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Economy

GDP report shows who's speeding up, slowing down in Asia

TOKYO -- The economies of Indonesia and the Philippines are set to grow faster this year thanks to the strengthening U.S. economy, falling crude oil prices and other factors, according to Japan Center for Economic Research projections. China, meanwhile, will continue slowing down, though the center expects the country to muster 7% growth in 2015.

     In its first short-term economic forecast report for Asia, the JCER charts the real gross domestic product growth rates of five Asian economies -- China, Indonesia, Thailand, Malaysia and the Philippines -- in 2015 and beyond. The center intends to release two such reports annually.

     The plunge in crude oil prices has been a tailwind for Asian economies. The report shows that cheaper fuel will likely boost the analyzed countries with the exception of Malaysia, a net oil exporter. In addition, since the U.S. is one of these nations' main export destinations, the improving economy there will benefit them.

     Indonesia's economy is forecast to grow 5.7% this year, the first rise in its growth rate in four years, according to the JCER. This is partly thanks to Indonesian President Joko Widodo's decision to end gasoline subsidies in January.

     For years, the fuel subsidies had been squeezing the Indonesian government's coffers. It was feared that a hike in gas prices would cool consumption, but cheaper crude oil has cushioned the impact. This will allow the government to channel funds from the subsidy cut into economic stimulus policies, such as social infrastructure development.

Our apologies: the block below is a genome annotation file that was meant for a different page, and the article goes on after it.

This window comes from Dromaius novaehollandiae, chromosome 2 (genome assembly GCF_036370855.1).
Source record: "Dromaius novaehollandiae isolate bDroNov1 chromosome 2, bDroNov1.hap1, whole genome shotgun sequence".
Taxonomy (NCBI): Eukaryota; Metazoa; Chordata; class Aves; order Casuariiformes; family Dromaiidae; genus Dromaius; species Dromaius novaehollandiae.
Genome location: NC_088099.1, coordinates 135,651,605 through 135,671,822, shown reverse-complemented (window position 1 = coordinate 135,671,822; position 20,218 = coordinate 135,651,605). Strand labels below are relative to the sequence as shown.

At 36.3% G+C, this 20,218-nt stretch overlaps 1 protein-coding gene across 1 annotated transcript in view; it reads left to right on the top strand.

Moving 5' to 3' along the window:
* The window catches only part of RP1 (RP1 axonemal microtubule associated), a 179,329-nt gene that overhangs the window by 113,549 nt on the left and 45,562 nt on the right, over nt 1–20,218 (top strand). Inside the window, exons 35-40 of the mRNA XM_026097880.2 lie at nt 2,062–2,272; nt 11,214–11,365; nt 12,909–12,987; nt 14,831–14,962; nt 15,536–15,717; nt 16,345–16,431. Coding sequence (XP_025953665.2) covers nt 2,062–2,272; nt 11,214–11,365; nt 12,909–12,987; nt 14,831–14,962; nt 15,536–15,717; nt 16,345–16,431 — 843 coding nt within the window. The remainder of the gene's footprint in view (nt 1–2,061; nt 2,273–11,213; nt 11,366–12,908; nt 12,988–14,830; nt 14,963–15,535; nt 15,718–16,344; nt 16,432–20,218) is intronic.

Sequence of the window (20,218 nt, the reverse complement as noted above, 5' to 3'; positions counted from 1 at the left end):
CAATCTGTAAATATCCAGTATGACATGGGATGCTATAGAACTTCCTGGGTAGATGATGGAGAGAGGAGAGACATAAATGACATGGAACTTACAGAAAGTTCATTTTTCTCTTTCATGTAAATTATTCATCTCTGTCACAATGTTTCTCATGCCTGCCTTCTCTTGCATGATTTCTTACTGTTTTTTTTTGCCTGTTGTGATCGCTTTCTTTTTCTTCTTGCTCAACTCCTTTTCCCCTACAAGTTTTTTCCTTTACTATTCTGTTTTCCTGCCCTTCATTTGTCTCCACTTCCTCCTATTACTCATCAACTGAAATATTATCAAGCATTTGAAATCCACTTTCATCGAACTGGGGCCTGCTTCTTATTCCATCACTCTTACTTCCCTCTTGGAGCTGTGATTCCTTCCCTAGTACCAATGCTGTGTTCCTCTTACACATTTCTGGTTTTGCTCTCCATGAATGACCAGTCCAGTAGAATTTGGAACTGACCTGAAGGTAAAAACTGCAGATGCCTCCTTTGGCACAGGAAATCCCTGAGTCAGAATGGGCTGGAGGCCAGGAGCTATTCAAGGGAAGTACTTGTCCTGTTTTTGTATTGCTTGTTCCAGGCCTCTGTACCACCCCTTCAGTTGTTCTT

The Philippine economy is projected to grow 6.2% in 2015. The drop in oil prices will help improve the country's trade account balance. Moreover, remittances from Filipinos working overseas, which account for roughly 10% of the country's GDP, are likely to sustain robust domestic demand.

     In Thailand, the economy is estimated to have grown less than 1% in 2014, due in large part to the military coup last year and the ongoing political uncertainty. However, its economy will likely expand 3.9% this year on the back of a recovery in exports and consumption.

     In contrast, the JCER predicts that the Chinese and Malaysian economies will decelerate this year. In China, the property market has been cooling and the government intends to shift to a gradual, stable growth path.

     Taking into account falling oil prices and the effects of monetary easing by the Chinese authorities, the JCER estimates China's growth rate at 7% in 2015.

     In 2016, the center predicts that crude oil prices will bounce back to over $70 per barrel. As a result, Malaysia's economy is forecast to grow 5% next year; China's growth is projected to slow to 6.7%.

     Differences in economic sentiment between nations could create complications.

     Members of the Association of Southeast Asian Nations are set to create a unified market, the ASEAN Economic Community, by the end of this year. But Yuki Masujima, principal economist at the JCER, said the varied outlooks "could make it difficult to coordinate policies in the region."

(Nikkei)

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